Rapid Production of Urban Heat Island Maps for the U.S.
Pete Aniello joined our Extreme Heat Network webinar series to present The Trust for Public Land‘s new urban heat island dataset. The publicly accessible dataset is analysis-ready and contains the relative heat severity for every pixel for 14,000 cities, towns, and census-designated places in the United States. The 30-meter resolution raster was derived from Landsat 8 imagery band 10 (ground-level thermal sensor) from the summers of 2018 and 2019.
Pete Aniello, Senior Manager of Science and Analytics at The Trust for Public Land (TPL), has over 30 years of experience in the geospatial field and is TPL’s technical lead for geospatial analysis. Prior to TPL, Pete worked at Sandia National Laboratories as a senior scientist; Environmental Systems Research Institute (Esri) as a technical manager; Digital Globe as a photogrammetrist; Raytheon as a program manager of the ASTER Digital Elevation Model (DEM) program; and the National Geospatial-Intelligence Agency (NGA) as a geospatial analyst. Pete graduated with a Bachelor of Science in Geology from the University of Kansas, and a Master of Engineering in Geographic Information Systems from the University of Colorado – Denver. He is an American Society for Photogrammetry and Remote Sensing (ASPRS) Certified Photogrammetrist (CP), and an Esri ArcGIS Certified Desktop Professional. He has been a resident of the southwest for 20 years and currently resides in Albuquerque, New Mexico.
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I’m very excited to share that I was a guest on the America Adapts podcast for its first episode focused on extreme heat! America Adapts is a podcast hosted by my colleague and friend, Doug Parsons, with over a hundred episodes exploring climate change, its impacts, and our responses with scientists, activists, policymakers, and climate communicators.
In the extreme heat episode, we discuss the contributors to extreme heat including climate change and the urban heat island effect; the impacts of extreme heat on public health, the economy, urban ecology and more; some strategies that cities are using to increase their resilience to increasing extreme heat risk; and more broadly how urban planning is addressing climate change as a discipline. We only had time to scratch the surface of all that is going on in research and practice for extreme heat, but my hope is that the episode serves as a good introduction for those interested in the topic.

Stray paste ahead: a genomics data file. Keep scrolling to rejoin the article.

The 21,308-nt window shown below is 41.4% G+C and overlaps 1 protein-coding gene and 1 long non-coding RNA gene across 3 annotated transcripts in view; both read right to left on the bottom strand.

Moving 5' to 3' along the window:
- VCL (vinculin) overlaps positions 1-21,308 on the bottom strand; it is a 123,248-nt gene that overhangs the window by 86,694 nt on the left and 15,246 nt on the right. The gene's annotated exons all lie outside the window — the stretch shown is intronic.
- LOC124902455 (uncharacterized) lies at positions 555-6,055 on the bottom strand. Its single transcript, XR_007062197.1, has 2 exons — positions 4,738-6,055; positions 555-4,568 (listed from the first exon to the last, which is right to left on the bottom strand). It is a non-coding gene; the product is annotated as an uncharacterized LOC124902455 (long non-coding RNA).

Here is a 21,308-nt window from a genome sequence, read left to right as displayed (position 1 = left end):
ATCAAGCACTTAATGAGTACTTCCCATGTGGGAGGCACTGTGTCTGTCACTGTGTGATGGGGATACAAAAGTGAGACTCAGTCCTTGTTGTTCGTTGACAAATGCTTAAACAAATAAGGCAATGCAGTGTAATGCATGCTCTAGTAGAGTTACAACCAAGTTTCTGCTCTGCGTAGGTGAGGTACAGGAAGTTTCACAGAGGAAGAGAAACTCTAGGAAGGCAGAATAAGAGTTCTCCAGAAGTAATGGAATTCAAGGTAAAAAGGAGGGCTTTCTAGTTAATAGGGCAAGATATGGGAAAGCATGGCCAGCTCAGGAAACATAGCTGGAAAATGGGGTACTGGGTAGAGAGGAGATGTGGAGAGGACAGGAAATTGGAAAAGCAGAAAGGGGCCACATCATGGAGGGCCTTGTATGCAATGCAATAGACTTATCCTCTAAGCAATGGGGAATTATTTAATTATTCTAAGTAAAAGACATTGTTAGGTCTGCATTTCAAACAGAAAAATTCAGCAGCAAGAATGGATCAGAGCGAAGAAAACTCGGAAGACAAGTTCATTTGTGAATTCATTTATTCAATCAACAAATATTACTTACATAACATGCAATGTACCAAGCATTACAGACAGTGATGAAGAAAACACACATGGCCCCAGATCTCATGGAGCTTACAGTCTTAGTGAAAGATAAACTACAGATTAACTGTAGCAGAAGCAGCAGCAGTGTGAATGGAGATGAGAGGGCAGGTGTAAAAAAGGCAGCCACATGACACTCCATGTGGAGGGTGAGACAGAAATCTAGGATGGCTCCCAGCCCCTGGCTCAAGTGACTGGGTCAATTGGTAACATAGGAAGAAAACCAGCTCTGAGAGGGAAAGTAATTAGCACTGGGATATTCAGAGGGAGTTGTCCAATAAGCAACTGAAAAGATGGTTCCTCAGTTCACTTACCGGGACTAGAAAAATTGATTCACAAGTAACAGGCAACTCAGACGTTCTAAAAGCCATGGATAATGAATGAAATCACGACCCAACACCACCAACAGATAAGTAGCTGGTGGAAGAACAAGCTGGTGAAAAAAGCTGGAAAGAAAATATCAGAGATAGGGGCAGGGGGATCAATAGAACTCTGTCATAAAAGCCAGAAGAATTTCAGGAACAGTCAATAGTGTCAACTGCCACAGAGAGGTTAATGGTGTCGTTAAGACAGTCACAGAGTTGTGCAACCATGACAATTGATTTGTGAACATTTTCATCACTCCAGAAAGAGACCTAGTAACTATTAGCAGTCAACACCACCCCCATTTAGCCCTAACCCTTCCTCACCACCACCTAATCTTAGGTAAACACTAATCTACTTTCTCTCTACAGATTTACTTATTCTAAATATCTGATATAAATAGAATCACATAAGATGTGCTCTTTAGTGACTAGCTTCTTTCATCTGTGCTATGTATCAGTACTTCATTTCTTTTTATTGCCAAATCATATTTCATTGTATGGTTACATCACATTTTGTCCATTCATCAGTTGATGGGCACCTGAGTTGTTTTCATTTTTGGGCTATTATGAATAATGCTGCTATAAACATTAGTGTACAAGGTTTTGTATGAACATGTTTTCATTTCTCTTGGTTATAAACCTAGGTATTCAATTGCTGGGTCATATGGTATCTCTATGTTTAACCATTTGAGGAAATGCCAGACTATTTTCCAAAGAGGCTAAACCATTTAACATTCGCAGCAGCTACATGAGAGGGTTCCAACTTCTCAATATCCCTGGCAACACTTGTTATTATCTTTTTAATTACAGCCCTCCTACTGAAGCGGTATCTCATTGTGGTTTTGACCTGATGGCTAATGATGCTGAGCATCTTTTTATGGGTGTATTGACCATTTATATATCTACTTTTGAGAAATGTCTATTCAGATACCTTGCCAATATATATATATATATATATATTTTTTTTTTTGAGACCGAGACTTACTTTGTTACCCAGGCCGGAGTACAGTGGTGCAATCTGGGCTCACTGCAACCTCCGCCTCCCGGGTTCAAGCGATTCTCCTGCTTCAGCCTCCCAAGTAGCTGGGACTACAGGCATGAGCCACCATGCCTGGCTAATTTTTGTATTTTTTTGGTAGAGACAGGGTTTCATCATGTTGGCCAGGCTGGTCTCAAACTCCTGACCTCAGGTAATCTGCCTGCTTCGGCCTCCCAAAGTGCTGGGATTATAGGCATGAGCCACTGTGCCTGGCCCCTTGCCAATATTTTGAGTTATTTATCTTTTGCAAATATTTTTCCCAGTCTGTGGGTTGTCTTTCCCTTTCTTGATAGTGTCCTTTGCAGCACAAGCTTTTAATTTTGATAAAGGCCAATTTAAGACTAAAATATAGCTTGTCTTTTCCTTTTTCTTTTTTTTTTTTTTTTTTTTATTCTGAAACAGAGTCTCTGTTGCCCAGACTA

The City of Miami and the Miami Downtown Development Authority asked the Urban Land Institute to conduct an Advisory Services panel to provide recommendations for addressing waterfront resilience and mitigating the effects of sea level rise along Biscayne Bay and the Miami River. They asked us to focus on four key areas: design, finance, policy, and implementation. As a part of the five day process, the panel toured sites along the bayfront and riverfront and interviewed over 80 stakeholders. The panel came up with strategic, independent recommendations that take a holistic approach to resilience for the urban waterfront with specific recommendations around waterfront design guidelines, infrastructure finance, community engagement, and leveraging past plans and studies into actions moving forward.
Summary of Recommendations
Embrace the legacy of the waterfront through design to protect from water, live with water, and create value from water.
Return to Miami’s history and embrace sensitive transit-oriented development (TOD) on the ridge for future growth.
Bring existing plans and visions together, act on strategies, and evaluate outcomes.
Pursue a portfolio of financial strategies to become the world leader in resilient finance, investment, and construction.
Reduce uncertainty for the community and private market through predictability, transparency, and accountability.
Incremental actions can lead to transformational changes.